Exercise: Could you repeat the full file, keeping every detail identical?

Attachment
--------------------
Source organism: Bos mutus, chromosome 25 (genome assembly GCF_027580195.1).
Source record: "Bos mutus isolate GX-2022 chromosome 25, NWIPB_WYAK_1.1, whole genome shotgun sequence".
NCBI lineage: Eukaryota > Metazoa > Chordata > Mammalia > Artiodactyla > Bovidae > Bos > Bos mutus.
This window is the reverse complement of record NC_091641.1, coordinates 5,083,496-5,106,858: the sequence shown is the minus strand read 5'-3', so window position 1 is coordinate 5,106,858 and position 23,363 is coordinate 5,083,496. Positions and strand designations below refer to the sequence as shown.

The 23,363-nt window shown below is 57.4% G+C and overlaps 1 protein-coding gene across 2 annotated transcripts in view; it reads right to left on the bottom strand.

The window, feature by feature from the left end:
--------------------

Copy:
Source organism: Bos mutus, chromosome 25 (genome assembly GCF_027580195.1).
Source record: "Bos mutus isolate GX-2022 chromosome 25, NWIPB_WYAK_1.1, whole genome shotgun sequence".
NCBI lineage: Eukaryota > Metazoa > Chordata > Mammalia > Artiodactyla > Bovidae > Bos > Bos mutus.
This window is the reverse complement of record NC_091641.1, coordinates 5,083,496-5,106,858: the sequence shown is the minus strand read 5'-3', so window position 1 is coordinate 5,106,858 and position 23,363 is coordinate 5,083,496. Positions and strand designations below refer to the sequence as shown.

The 23,363-nt window shown below is 57.4% G+C and overlaps 1 protein-coding gene across 2 annotated transcripts in view; it reads right to left on the bottom strand.

The window, feature by feature from the left end: